Perhaps the greatest recent change in this field is its rapidly growing science base, characterized by the introduction of "structural and functional neuroimaging, electrophysiolgical studies, and genetic information in court....," said Appelbaum, who is the Dollard Professor of Psychiatry, Medicine, and Law at Columbia University. "With the human-genome project, there is a lot of interest in genetic testing in forensic situations," noted William Bernet, M.D., a professor of psychiatry emeritus at Vanderbilt University.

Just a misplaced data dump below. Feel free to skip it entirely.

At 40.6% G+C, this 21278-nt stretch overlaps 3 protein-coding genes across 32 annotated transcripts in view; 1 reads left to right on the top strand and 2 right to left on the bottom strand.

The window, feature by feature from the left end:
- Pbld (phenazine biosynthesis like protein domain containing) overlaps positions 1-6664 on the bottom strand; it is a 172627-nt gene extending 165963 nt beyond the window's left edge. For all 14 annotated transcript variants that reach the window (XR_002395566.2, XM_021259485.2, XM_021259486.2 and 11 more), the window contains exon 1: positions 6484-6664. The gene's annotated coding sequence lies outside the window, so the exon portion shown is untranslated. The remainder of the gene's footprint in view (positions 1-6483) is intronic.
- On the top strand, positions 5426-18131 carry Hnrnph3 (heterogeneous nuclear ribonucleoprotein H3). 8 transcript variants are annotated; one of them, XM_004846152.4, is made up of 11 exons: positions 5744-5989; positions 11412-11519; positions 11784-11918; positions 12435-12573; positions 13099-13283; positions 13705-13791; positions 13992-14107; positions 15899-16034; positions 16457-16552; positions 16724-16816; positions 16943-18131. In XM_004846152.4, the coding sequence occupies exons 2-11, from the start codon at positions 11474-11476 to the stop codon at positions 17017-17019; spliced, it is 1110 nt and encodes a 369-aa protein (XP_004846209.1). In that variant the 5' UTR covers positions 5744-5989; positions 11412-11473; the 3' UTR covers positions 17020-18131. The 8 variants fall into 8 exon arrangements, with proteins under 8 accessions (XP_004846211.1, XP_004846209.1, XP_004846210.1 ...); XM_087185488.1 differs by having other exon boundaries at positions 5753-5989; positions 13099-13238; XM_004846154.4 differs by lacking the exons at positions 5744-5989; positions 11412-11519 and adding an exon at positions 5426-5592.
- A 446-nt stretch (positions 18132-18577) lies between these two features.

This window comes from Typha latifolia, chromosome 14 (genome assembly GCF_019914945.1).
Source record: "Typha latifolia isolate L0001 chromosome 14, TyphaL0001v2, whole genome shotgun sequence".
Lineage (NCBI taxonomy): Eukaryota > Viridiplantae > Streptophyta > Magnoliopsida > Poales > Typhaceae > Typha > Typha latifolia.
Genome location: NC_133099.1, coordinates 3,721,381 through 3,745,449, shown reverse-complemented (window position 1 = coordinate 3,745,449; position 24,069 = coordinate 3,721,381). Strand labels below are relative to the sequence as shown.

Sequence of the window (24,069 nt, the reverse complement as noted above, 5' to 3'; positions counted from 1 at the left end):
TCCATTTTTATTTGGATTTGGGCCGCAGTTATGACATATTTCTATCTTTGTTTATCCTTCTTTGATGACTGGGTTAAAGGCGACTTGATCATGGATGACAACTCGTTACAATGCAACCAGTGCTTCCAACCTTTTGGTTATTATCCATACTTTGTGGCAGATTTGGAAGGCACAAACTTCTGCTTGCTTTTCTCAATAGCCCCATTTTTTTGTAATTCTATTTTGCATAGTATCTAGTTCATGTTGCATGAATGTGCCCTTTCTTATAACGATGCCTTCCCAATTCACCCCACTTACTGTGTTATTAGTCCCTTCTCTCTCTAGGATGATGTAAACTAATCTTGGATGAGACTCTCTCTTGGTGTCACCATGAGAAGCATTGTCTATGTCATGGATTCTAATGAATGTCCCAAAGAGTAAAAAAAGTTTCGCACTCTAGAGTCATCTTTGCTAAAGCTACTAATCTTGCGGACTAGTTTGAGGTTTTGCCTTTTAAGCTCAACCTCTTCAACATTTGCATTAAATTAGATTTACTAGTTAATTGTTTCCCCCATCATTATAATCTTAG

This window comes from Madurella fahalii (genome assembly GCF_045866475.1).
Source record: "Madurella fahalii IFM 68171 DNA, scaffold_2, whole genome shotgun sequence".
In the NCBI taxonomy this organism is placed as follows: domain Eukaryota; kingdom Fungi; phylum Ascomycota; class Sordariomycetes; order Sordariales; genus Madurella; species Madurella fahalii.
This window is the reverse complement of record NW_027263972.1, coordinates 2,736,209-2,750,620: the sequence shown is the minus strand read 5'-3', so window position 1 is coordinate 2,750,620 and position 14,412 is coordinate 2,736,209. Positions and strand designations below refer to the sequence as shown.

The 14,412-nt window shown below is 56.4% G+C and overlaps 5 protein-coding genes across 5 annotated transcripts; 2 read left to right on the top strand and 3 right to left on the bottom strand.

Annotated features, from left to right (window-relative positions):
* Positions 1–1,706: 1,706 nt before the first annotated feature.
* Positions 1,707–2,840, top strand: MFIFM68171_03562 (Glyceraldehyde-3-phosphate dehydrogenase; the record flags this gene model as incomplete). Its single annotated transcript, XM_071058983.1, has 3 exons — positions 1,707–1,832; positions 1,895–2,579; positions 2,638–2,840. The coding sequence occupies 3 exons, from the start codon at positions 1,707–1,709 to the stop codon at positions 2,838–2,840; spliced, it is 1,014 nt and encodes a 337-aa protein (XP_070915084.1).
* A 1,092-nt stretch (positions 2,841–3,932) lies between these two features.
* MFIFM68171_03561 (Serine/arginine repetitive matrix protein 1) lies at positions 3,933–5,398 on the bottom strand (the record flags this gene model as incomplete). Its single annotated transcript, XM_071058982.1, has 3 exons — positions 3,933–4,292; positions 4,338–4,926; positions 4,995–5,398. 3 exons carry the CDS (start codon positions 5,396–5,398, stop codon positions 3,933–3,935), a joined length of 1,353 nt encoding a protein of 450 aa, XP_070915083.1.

To read much more about how forensic psychiatry is changing and the challenges and rewards that its practitioners say come with working in this field, see today's issue of Psychiatric News here and here. For a comprehensive review of the field, see the American Psychiatric Publishing Textbook of Forensic Psychiatry, Second Edition here.
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